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Laws Need Upgrades—Just Like Software

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One day I was at a bank and staring at a framed abstract of the old 'Truth in Lending Act,' the one that all banks are required to display on their premises.

It was a good law but seems so quaint today. In this new millennium when software needs an upgrade patche every month, a cell phone is considered old after a year. Even refrigerators and cars are replaced after five. So why hasn’t legislation been updated?

Certainly new laws are being crafted and some will supersede older ones. But are we so fascinated with the new and surprising that we fail to properly appreciate the value of those tested by time? Let’s take a quick look at two good, old laws.

The Truth in Lending Act of 1963

Modern commerce and finance have come up with several new mechanisms that are not covered by the old law, now nearly half a century old. These mechanisms often bind a client or subscriber to pay certain amounts over a period of time. Many such new and emerging practices may be legal, but are they transparent and fair?

In a recent decision, the Supreme Court ruled that certain credit card company practices may be in accordance with law yet contrary to morals. This highlights the need to revisit and update the law in order to circumscribe predatory lending practices that may result in a form of debt slavery, an institution the civilized world thought it had abolished 200 years ago.

There have been some updates, such as an 'Access Devices Regulation Act' that primarily applies to credit cards. However, the disclosure requirements apply only at the time of application and there are many exceptions.

For the most part, this law is intended to benefit the credit card issuer and protect against fraud. But what is really needed is clear disclosure of all charges, penalties, fees, and other important details—from the very beginning AND, periodically, on the monthly statements.

Further, there are other modern traps for the unwary tech consumer. Installment purchases are an obvious one. Far more pernicious are telco/ISP lock-in schemes, which are imposed when you sign up for a service or get a 'free' gadget.

Here, there should be a clear statement in the original application form stating the monthly cost and term of the lock-in period. Subsequently, each monthly statement should print an update stating the original lock-in terms, the months and amounts already paid for and the amounts still due.

The Anti-Wiretapping Act of 1965

Even during bygone days of sailing ships and horse carriages, there were laws protecting the privacy of postal mail. In today’s Age of Information, a law protecting communications privacy is even more crucial.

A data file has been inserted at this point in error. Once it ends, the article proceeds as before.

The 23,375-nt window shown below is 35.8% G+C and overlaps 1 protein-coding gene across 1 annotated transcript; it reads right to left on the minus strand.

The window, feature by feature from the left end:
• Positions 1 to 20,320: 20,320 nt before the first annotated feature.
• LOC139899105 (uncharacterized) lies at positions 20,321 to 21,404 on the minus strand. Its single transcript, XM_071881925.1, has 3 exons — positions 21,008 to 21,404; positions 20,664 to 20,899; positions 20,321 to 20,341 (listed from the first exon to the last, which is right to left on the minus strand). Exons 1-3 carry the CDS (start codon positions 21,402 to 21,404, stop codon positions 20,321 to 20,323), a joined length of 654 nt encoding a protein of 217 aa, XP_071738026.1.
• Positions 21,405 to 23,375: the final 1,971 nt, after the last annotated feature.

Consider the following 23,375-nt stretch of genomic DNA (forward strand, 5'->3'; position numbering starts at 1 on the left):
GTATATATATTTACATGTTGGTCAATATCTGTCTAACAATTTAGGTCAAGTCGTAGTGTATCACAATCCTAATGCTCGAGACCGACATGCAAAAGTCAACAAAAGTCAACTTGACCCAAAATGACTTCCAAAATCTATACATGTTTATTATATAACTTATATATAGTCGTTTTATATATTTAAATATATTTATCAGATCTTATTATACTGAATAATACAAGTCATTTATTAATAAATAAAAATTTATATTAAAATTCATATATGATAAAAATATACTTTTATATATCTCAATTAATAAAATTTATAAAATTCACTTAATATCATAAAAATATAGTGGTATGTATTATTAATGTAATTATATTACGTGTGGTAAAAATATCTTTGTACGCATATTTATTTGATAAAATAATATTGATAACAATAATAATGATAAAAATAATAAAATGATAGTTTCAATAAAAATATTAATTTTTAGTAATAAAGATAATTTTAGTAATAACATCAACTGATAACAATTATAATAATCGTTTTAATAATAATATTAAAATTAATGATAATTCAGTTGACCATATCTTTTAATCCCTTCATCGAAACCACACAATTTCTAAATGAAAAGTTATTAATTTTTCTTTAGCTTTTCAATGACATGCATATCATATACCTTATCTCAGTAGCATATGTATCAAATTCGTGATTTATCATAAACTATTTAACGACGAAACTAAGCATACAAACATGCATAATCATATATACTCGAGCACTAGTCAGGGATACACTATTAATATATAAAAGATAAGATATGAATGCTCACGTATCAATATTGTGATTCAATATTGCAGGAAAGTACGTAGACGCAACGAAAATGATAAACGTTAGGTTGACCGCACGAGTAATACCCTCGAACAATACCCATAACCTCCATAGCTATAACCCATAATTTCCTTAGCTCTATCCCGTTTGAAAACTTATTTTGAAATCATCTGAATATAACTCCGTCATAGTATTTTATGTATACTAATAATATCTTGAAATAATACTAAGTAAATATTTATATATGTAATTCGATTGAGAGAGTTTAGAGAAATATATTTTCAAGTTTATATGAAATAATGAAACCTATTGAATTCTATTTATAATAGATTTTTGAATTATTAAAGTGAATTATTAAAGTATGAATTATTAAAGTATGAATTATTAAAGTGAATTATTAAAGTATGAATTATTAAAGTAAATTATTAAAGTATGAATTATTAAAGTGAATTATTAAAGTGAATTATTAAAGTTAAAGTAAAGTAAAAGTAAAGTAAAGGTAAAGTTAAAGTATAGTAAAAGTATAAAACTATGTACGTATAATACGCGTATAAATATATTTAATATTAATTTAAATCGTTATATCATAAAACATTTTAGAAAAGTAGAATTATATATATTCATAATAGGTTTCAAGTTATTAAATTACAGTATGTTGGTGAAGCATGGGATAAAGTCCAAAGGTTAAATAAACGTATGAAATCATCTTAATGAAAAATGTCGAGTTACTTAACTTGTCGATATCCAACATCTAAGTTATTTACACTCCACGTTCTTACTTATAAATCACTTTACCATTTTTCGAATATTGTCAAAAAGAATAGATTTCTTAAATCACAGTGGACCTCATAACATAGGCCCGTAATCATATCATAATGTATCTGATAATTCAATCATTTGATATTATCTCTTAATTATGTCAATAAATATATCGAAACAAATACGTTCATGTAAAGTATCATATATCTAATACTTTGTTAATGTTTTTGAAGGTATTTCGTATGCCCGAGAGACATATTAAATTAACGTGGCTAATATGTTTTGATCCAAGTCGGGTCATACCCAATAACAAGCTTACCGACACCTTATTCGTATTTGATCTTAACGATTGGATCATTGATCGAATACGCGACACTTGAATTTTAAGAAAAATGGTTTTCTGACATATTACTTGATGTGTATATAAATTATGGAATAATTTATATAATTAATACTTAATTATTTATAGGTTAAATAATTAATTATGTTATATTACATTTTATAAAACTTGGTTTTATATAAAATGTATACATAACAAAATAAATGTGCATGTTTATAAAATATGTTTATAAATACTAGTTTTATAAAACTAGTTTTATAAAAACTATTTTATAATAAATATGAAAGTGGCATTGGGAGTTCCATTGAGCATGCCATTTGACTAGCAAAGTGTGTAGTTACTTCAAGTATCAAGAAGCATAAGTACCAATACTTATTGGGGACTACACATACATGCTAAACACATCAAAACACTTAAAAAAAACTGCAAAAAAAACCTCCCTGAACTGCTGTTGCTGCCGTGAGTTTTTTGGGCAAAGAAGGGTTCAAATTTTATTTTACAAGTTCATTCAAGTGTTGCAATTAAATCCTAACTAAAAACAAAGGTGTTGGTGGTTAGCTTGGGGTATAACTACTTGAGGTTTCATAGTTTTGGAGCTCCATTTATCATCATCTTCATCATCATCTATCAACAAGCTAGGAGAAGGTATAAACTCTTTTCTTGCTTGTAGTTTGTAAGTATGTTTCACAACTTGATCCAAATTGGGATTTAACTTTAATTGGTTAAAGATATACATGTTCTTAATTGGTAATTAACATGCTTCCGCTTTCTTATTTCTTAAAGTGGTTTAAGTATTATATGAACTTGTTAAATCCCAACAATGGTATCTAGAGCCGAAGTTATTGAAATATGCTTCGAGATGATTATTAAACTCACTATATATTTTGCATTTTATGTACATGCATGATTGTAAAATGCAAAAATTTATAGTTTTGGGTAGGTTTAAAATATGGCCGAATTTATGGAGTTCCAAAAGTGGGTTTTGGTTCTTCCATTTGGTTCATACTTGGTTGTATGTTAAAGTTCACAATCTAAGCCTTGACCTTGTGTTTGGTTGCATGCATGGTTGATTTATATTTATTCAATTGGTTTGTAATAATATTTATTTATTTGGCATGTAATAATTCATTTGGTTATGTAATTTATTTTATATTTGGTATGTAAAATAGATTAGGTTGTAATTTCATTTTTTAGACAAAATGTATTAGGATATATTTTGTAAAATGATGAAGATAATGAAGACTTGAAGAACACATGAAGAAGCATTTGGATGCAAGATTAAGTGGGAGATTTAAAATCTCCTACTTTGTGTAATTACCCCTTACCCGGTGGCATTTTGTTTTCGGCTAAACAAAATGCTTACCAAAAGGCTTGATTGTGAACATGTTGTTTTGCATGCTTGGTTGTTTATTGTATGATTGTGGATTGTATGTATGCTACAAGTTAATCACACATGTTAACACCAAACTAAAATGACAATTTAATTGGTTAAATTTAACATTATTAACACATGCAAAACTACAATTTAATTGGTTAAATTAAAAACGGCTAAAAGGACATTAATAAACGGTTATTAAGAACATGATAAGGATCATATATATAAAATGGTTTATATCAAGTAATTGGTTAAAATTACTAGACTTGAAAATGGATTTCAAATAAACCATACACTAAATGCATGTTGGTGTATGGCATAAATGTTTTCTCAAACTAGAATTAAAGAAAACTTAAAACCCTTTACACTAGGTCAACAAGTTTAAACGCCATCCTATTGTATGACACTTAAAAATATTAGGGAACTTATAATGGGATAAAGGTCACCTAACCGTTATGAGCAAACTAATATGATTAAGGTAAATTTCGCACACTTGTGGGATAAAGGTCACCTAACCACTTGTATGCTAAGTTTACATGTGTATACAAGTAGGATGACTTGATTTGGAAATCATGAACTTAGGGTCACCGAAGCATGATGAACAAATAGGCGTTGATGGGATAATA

Sadly, not only has wiretapping become technically easier and more rampant, but recent legislation has even weakened the protection afforded privacy under the Constitution.

Some attention was drawn to this law at the height of the 'Hello, Garci' scandal. But, beyond specific political issues, there is a real need to continuously monitor and defend our civil liberties lest we wake up one day and find that we’ve lost our freedom.

A 'Data Protection' bill has recently been filed in the Senate. This draft legislation is sometimes referred to as a 'privacy' bill. But, as currently written, the draft is no such thing.

Instead, the bill is primarily meant to secure data used by business process outsourcing (e.g., call center) firms. All well and good. We need to assure other countries that we can handle their citizens’ data securely. But while we’re protecting foreign data, who will speak and act for the protection of our own citizens’ privacy?

When it comes to data and privacy matters, it’s not just the government we should be worried about.
ISPs, telcos, and other companies now have access to much of our personal data. Have you ever given out calling cards at a conference or event, only to find spam e-mail in your inbox later?

How about subscribing to one service and getting junk mail, calls, or text messages offering a related service? The point here is that companies should not be allowed to re-purpose data for their marketing campaigns.

Nor should anyone be allowed to sell our data (e.g., mailing or contact lists) to others. Since ISPs are now allowed to monitor our Internet usage, these problems will only get much worse if not addressed in time.

There are other old laws that need to be reviewed. For the National Internal Revenue Code, perhaps a ground-up reconstruction rather than just a quick renovation is required. This would be a huge project in and of itself and not something to be undertaken lightly.

In the meantime, I’m hoping our legislators will see that there are important laws that critically need updating, without need of a controversy to draw their attention away from less important matters.

Truth In Lending Act of 1963 (RA. 3765)
Anti-Wiretapping Act of 1965 (R.A. 4200)

Print ed: 11/10


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